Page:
WHAT I WISH I KNEW BEFORE STARTING MINIMALISM







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❤ Sadia

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❤ Sadia

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The best thing of minimalism is that you save time and money. You will have more time to do things that you love and give you a healthy life and you can save money to travel.💗

Oh my gosh I had that box you showed and gave it to my sister @dancinggrandma a couple of months ago because it no longer sparked joy! How funny! I agree I also collected many things for different types of work and hobbies and have gotten rid of stuff I later would have used. I will be narrowing down my work stuff soon, but like you enjoy variety for plating food. My kitchen is so small that I’ve downsized, but I can always buy again. I wish I could get rid of more clothes, shoes etc but actually use them for work.

Really good video. I let go of a lot of stuff after watching the show on Netflix but I still hung onto certain items for no apparent reason. I’m letting go today, I’m having a baby and moving this year and I’m going to really downsize my belonging I’m excited!!!!!

I wish I had watched this a year ago! My husband and I just moved across the country and I didn’t know how hard it was going to be, to purge so much. It was a hard mindset for me to get into. Once I did, it became like a game! “What else can we get rid of?” As we set up our new home, I am being very intentional about what purchases we make, what we bring into our home. Only things that spark joy!

I agree – exept the thot that locals from other poor cauntries are soo much more happy than the people in the western world, even or because they have nearly nothing – that's pretty ethno ilusional.
They have also sorrows, whorrys and…. – they have maybe a culture of not showing real emotions – maybe its not healthy – pretend you are fine when you really miserable – because your culture and enwairement force you to do so.

how on earth do you think you're a minimalist? just from your videos its obvious that youre not a minimalist. i dont thnk you understand the term. i love your videos btw, but truly i do not think you should make a video on this. i'm not saying there is anything wrong with how youre living, i'm just saying its no where near a minimalist lifestyle. and no i dont think there are rules, but you are not even close to it to even talk about the details. and your excuse of you making videos is the same as another person making videos about material things and lavish lifestyle.. obviously one is higher on the spectrum but still you are not a minimalist. please dont take this offensively, i swear its not intended to be..you are lovely and i love your videos. at any rate, i just said this to not confuse people.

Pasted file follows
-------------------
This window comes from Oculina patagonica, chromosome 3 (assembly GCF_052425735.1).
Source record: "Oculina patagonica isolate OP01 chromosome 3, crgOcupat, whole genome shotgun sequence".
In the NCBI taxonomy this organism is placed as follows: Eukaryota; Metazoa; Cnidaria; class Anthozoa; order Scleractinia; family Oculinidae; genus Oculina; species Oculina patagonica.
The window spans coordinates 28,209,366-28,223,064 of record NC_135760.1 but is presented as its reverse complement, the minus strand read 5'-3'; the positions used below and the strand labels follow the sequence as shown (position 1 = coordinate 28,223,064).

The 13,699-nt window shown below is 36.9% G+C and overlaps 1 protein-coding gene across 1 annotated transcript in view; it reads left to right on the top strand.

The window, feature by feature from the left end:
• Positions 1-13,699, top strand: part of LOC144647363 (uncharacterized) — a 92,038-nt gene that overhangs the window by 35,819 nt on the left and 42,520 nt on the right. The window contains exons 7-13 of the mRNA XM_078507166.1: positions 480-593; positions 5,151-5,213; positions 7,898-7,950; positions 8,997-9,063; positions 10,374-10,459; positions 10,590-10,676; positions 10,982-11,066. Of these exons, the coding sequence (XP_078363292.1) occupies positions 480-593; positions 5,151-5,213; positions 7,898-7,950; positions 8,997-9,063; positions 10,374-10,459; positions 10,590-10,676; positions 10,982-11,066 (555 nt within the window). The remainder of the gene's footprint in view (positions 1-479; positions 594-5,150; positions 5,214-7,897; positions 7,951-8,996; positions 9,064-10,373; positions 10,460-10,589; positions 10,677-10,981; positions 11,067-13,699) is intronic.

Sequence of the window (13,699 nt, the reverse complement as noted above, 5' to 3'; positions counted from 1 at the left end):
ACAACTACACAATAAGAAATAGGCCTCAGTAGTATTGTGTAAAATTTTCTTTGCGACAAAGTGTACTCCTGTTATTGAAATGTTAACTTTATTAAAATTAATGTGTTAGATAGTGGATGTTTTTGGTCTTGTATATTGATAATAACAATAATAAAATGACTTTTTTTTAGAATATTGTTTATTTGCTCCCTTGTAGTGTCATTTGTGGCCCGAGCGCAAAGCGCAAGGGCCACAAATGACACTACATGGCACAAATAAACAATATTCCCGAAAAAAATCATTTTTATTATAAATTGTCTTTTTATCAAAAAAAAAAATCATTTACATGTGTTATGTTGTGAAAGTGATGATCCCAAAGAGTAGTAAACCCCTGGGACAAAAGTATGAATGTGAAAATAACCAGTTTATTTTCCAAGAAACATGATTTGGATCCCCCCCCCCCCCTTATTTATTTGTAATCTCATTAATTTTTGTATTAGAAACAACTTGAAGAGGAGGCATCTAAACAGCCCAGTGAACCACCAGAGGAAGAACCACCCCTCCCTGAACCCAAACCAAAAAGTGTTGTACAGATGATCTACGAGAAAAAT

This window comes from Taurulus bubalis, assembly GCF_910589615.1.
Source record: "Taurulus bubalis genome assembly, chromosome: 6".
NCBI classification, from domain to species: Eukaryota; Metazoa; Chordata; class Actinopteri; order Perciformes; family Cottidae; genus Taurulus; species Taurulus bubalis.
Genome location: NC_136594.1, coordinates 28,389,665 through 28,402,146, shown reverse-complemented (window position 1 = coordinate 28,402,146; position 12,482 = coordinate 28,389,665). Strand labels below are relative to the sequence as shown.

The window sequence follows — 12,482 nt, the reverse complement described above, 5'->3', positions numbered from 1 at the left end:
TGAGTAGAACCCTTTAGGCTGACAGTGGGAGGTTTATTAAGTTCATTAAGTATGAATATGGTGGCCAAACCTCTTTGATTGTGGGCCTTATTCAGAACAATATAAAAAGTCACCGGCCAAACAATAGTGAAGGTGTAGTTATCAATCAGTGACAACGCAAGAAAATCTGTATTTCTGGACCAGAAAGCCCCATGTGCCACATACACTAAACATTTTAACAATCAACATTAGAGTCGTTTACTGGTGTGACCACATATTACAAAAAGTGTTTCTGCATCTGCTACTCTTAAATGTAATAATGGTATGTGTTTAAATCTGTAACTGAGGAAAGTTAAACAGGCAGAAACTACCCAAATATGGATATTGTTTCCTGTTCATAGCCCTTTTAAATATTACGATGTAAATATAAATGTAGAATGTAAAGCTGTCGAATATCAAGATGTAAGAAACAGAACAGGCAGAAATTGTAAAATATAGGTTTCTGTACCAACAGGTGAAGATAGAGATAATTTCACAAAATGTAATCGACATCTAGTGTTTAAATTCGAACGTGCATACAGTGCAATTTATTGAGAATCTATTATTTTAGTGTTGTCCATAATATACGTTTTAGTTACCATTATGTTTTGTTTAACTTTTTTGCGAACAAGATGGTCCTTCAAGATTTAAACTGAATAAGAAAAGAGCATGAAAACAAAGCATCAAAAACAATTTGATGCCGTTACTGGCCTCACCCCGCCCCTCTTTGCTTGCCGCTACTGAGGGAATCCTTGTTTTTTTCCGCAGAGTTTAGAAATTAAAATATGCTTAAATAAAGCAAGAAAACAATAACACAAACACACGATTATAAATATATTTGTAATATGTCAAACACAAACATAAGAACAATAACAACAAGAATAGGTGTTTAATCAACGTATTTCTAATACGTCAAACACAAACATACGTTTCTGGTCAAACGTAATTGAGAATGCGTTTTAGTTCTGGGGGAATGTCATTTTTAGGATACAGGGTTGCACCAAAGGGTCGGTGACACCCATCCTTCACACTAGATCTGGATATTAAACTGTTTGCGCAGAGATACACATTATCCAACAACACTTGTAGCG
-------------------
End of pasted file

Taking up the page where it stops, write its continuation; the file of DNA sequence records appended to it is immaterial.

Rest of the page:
I tend to spent so much money on stuff, that i think it will make me happy, in the end i wasted money and i got more clutter that made me more sad, how i can change my mentality?

"They also looked like they has so few things but they were also so fulfilled and joyful with their lives" seems rather like a symptom of poverty and screams hypocrisy and privilege when backpackers describe it like that. Having a few things wasn't something these people chose to do, it's not a "lifestyle". It usually means that's all they can afford. It's like that preaching about healthy simple food in rural areas which is actually merely the result of being dirt-poor rather than being trendy, but wealthy westerners don't get this, for whatever reason.

I started my minimalistic journey six months ago, having to leave a big house. Now live in a small cottage and still, after having sold almost everything, given things to charity, been to the recycling dump ten (!) times, I still have to much. I really liked the point about holding an item and thinking about if it brings joy in my life. There will be many good byes for me the coming weeks! So thank you for sharing many invaluable pointers. 🙂

One thing I wish other minimalists would figure-out is that one does not have to like a modern or Eastern style of home decor, be poorly groomed, or be a vegetarian, to be a minimalist!
One can indeed possess antique furniture, silverware and fine china; have a period home decorated in a period style; have quality clothing and accessories, and still be a 'minimalist'.

In short, I wish they'd figure-out that it's a life-philosophy (one that has in fact been around for a very long time — nothing 'new' about it!), and not a home- or personal-decorating style or trend.

I am exploring minimalism, but I still have the fear of getting rid of things I may want later. For example, books. I have not read the min a while, but what if I decide to read them again next year? I have space for them, so why should they go? This is the struggle.

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